As a side note, this is why dogs often roll in feces or fishy smells because wolves would hide their scent in order to get a better chance at hunting animals like bison and aurochs.

Cow communication

Cows communicate with each other through a range of vocalizations, body language, and physical contact. They use different vocalizations to indicate hunger, distress, and excitement.

They’re creatures of habit, they prefer to follow a routine and changes in their environment or routine can cause stress and anxiety.

Chantelle: I definitely can sense a familiarity between that and my companion cat. Cows are so fascinating to talk about, but I think that’s a good overview of them and their behaviors. Let’s move on to chickens.


Chicken socialization and behaviour

Amy: I find chickens to be the most interesting and complex of farmed animals. They have this reptilian look descended from the red junglefowl, a wild bird that’s native to Asia. But they also have really complex social structures. I spent some time on a farm that had a flock of rescue chickens, and the biggest rooster was huge.

He had this sizable group of hens that he cared for, but then the other roosters would pair up with one or two hens and keep their distance. I would often see them perched up a few branches in a tree, getting a break from the sun. And chickens also love to spend their time dust bathing in the sun, getting bugs out of their feathers, and they often fall asleep after a good dust bath, which is really cute to see.

They spend their days foraging and as omnivores, they’ll eat bugs and worms as well as grains. They love fruit and it’s a great treat for them on summer days because they can get quite warm.

Egg laying for hens in nature

Chantelle: Chickens in nature would lay 20 to 30 eggs in a clutch all at once, once a year. And when they would do that, they would find a really hidden spot that feels safe and away from predators.

They would keep those eggs warm and do their best to stay alive, leaving only for short periods to get food and water. If you’ve ever heard a chicken lay an egg, you can tell it is an intense and painful process for them every time. Chickens will stay with their chicks until they’re big enough to survive on their own.

They pass on information about their environment, like what bugs are tasty to eat, what places are safe to find shelter. They like to wrap their feet around a branch or a wooden bar at night, and balance as they sleep in a place that has good overhead cover to keep them safe from predators. They also have a range of vocalizations, like clucking, crowing, squawking, and they’ll use those different vocalizations to communicate with each other.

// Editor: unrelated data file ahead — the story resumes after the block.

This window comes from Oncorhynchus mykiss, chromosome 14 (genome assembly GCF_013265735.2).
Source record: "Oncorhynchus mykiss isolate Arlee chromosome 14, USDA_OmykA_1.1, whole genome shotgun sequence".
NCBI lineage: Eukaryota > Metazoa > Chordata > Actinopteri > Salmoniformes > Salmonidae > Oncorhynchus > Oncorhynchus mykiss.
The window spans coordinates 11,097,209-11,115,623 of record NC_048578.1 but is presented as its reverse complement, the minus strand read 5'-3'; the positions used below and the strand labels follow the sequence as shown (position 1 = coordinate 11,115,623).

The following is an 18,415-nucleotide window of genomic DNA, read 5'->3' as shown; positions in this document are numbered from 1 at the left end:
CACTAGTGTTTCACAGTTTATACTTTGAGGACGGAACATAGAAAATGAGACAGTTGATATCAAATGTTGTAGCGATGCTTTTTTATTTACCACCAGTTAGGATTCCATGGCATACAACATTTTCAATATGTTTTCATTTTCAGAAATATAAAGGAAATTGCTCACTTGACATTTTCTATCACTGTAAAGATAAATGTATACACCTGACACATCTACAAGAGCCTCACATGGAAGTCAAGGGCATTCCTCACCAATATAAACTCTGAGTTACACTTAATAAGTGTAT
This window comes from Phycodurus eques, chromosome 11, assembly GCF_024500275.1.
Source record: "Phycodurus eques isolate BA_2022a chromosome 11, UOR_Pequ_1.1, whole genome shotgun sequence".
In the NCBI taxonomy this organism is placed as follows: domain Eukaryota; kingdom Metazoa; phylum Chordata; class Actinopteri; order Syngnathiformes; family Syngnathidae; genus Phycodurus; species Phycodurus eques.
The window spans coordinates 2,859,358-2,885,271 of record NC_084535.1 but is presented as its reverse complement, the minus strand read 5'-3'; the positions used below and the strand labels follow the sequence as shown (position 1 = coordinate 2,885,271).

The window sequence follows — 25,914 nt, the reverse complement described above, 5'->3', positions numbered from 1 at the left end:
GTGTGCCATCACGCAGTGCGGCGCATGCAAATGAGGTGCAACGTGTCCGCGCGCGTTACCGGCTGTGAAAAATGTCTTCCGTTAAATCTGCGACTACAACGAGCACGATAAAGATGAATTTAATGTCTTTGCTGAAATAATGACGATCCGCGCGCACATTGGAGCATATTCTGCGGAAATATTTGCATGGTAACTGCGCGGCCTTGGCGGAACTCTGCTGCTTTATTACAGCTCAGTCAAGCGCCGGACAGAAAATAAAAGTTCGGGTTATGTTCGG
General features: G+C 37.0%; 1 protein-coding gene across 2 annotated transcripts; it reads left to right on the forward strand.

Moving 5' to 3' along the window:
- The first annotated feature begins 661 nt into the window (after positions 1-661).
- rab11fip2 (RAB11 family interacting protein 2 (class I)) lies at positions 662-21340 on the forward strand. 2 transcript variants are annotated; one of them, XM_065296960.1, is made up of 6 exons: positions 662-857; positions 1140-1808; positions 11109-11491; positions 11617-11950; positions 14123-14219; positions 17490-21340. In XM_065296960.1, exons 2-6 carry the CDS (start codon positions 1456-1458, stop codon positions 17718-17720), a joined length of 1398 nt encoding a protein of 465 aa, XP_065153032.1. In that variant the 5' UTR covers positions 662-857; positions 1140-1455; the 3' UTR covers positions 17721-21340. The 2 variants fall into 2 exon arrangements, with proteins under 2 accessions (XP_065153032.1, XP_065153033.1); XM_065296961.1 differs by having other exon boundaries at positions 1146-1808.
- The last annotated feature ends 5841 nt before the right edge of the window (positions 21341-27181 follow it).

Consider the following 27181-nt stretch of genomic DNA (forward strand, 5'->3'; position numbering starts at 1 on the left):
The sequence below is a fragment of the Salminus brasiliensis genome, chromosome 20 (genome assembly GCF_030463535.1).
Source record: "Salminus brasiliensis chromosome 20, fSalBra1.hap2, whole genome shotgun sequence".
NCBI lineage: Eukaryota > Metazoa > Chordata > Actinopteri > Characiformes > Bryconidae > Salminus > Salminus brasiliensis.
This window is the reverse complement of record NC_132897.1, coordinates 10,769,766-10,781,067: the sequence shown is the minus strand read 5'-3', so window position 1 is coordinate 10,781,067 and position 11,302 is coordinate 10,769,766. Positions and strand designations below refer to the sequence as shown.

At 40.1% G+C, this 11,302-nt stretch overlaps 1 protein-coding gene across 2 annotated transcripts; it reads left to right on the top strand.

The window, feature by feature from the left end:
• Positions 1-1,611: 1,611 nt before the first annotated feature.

Chickens in intensive farming

Amy: Yeah, and this is really juxtaposed against intensive farming situations, which are really tough to observe if you have seen happy chickens living out their lives. Chickens in intensive farming almost always lack good perches and opportunities to dust bathe. They don’t get reared by a hen, so it’s essentially this weird situation of placing 25,000 orphans in a room together, and they just don’t develop any sense of order and structure that they would have when they’re with their family.

As a result, chickens really often end up boredom feather plucking each other so that they’re often barren. I’ve seen barns where the chickens are so bare of feathers because once it’s started it’s essentially impossible to stop. They are all doing it to each other. They’re also bred to lay eggs almost every day, which on top of being painful makes their bones so weak that they have to be killed after about a year and a half because their bones break so easily.

And as a comparison, chickens in nature live up to 10 years. I was pretty devastated the first time I visited a large scale free range organic operation and realized how much the hens were still suffering. Very few of them, maybe 5 to 10%, even went outside because it’s really problematic to run back inside in case of a predator. There was no overhead cover. Outside, the ground was barren and it really only served a purpose for some of the hens of dust bathing because it was so packed that they couldn’t forage. On a smaller scale farm that was theoretically better, I came across a dead bird that had been trampled. On another smaller scale farm, I came across a chicken whose cloaca, the place where the egg comes out, was stuck permanently extended and the chicken was in a lot of pain. I wasn’t sure how long she had been like that.